Cochlear phenotypes in three different types of ciliary mutants

Next, we examined the role of primary cilia in cochlear development and HC differentiation by analyzing the cochlear phenotypes of three different types of ciliary mutants, whose ciliogenesis phenotypes have been characterized in other tissues: (1) Pax2-Cre; Ift88fl/fl (Ift88 cKO) mutant lacking primary cilia (Haycraft et al., 2007; Jones et al., 2008), (2) Tbc1d32bromi mutant, generated by ENU-mutagenesis and exhibiting defective ciliary morphology such as swollen or bulbous cilia (Ko et al., 2010), and (3) Cilk1 (also called Ick) knockout mutant exhibiting abnormal ciliary length (Moon et al., 2014). Cochleae were dissected at E18.5 and stained with phalloidin and anti-ARL13B antibody to visualize stereociliary bundles and primary cilia, respectively (Figure 2).

Figure 2 with 3 supplements see all
Cochlear phenotypes of three ciliary mutants at E18.5.

(A) Schematic diagram of E18.5 organ of Corti. OHC, outer hair cell; IHC, inner hair cell; DC, Deiter’s cell; OPC, outer pillar cell; IPC, inner pillar cell. (B–E) In E18.5 wild-type cochlea, stereociliary bundles and primary cilia were visualized by staining with phalloidin (red fluorescence) and immunostaining with anti-ARL13B antibody (green fluorescence), respectively. Images of organ of Corti from 10% (base), 75% (mid-apex), and 90% (apex) cochlear positions from the basal end show a progression of HC differentiation from base to apex based on overall organization and stereociliary bundles in the hair cells (HCs). White brackets indicate one row of IHCs and three or more rows of OHCs. Magnified images show kinocilia of OHCs (Ca, Cb, Ea; yellow arrows) and primary cilia of Deiters’ cells (Ca; white arrows) and pillar cells (Cb; white arrowheads). (F–J) In Ift88 cKO mutants, cochlea shows a severe shortening (F), premature HC differentiation (G–I), and multiple extra rows of OHCs in the apex (H, I). Both kinocilia and primary cilia are absent from most HCs and supporting cells (SCs) (Ga, Gb; asterisks). Ectopic vestibule-like HCs are present in the Kölliker’s organ (J). (K–O) In Tbc1d32bromi mutants, cochlea shows a severe shortening (K), premature HC differentiation (L–N), and multiple rows of OHCs in the apex (M, N). Kinocilia of HCs are present (La; yellow arrow) but primary cilia in the SCs are missing (La, Lb; asterisks). Ectopic vestibule-like HCs are present adjacent to inner HCs (M; yellow arrowheads) and in the Kölliker’s organ (O). (P–S) In Cilk1 KO mutants, cochlea shows a slight shortening (P), slightly premature HC differentiation (Q–S), and increased OHCs in the apex (S). Both kinocilia and primary cilia are abnormally elongated (Qa, Qb) and primary cilia are often absent from SCs (Qa; asterisk). Scale bar in B, 500 μm, also applies to F, K, P; scale bar in C, 10 μm, also applies to D, E, G–I, L–N, Q–S; scale bar in Ca, 2 μm, also applies to Cb, Ea, Ga, Gb, La, Lb, Qa, Qb; scale bar in J, 2 μm, also applies to O. (T–V) Quantification of ciliary lengths (T; measured from at least 100 cells from three or more embryos for each genotype), cochlear lengths (U; n = 5–7 embryos for each genotype), and HC numbers (V; n = 3–5 embryos for each genotype). Values and error bars represent the mean ± standard deviation. Statistical comparisons were made using the two-tailed Student’s t-test (**p<0.01, ***p<0.001).

Figure 2—source data 1

Raw data for cilia length, cochlear length, and HC number shown in Figure 2.

https://cdn.elifesciences.org/articles/56551/elife-56551-fig2-data1-v2.xlsx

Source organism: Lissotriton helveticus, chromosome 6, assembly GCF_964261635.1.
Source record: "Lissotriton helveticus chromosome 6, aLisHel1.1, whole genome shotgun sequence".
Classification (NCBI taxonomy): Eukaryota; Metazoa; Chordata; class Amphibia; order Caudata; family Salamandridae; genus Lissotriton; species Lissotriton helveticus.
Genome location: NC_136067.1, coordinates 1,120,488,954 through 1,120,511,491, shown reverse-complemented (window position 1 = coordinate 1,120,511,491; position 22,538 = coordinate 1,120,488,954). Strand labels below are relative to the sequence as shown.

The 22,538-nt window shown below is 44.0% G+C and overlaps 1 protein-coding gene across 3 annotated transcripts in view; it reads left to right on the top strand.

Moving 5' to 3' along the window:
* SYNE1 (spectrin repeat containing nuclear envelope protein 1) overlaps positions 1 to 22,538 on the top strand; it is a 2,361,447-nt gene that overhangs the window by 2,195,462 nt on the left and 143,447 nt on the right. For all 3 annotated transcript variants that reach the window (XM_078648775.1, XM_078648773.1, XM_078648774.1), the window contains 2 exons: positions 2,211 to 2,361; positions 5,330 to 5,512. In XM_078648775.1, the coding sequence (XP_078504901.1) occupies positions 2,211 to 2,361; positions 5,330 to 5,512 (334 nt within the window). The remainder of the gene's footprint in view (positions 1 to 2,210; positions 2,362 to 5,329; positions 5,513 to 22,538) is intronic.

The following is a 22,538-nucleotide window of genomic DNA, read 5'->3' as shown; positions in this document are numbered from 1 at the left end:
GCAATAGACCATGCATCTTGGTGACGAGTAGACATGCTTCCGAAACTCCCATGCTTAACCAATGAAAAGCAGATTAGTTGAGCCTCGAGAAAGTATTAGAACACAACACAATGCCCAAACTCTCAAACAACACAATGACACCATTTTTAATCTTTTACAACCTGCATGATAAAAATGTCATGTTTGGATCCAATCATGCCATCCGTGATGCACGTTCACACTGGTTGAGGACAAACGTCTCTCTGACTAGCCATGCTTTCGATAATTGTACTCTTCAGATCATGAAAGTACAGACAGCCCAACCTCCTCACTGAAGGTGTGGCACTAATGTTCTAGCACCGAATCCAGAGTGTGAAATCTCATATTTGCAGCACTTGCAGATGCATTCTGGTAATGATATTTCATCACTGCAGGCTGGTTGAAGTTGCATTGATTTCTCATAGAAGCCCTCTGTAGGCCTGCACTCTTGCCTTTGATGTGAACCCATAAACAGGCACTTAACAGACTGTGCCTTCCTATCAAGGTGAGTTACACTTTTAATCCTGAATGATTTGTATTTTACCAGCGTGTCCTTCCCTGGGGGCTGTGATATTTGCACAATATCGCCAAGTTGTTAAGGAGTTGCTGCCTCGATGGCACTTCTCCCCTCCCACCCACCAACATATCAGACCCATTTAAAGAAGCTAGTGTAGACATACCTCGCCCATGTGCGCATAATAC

In wild-type mice, the cochlear length reached one and a three-quarter turns by E18.5 (Figure 2B), and the organ of Corti showed a progression of HC differentiation from base to apex, with morphologically more organized mature HCs at the base (Figure 2C), compared to less organized immature HCs toward the apex (Figure 2D,E). Kinocilia were present at the vertex of V-shaped stereociliary bundles in mature HCs at the base (Figure 2Ca, Cb; yellow arrows) and in the center of immature HCs at the apex (Figure 2Ea; yellow arrows). Primary cilia were found in SCs, such as Deiters’ cells (Figure 2Ca; white arrows) and pillar cells (Figure 2Cb; white arrowheads).

In Ift88 cKO mutants, kinocilia in HCs and primary cilia in SCs were mostly absent (Figure 2F–J). As previously reported (Jones et al., 2008), Ift88 cKO mutants exhibited shortened cochlear ducts with multiple extra rows of HCs at the apex and severe hair bundle polarity defects (Figure 2F–I,U). Total HC number was significantly reduced proportional to the decreased cochlear length (Figure 2U,V). We also observed that HCs were prematurely differentiated based on the hair bundle morphology of the apical HCs, compared to wild types (Figure 2E,I). Interestingly, ectopic vestibule-like HCs were observed in the non-sensory region of Kölliker’s organ in Ift88 cKO cochlea (Figure 2J; n = 4/4).

In Tbc1d32bromi mutants, cochlear length was also shortened (Figure 2K,U), with multiple extra rows of HCs at the apex (Figure 2M,N) and with a significant decrease in total HC number proportional to the shortened cochlear length (Figure 2U,V). Kinocilia were significantly elongated, compared with wild-type cochlea (Figure 2T), and ciliary tips were often swollen (Figure 2—figure supplement 1A–F, red arrow). Despite the presence of kinocilia in HCs, ARL13B-positive primary cilia were not detected in most SCs including Deiters’ cells (Figure 2La; asterisks) and pillar cells (Figure 2Lb; asterisks). The presence of SCs was confirmed by SOX2 immunostaining (Figure 2—figure supplement 1G–L). Similar to Ift88 cKO, Tbc1d32bromi mutants exhibited premature HC differentiation (Figure 2N), compared to wild type (Figure 2E). Similar to Ift88 cKO, Tbc1d32bromi mutants also showed ectopic vestibule-like HCs in the non-sensory region of the Kölliker’s organ (Figure 2O; n = 3/4) and adjacent to inner hair cells (IHCs) (Figure 2M; yellow arrowheads).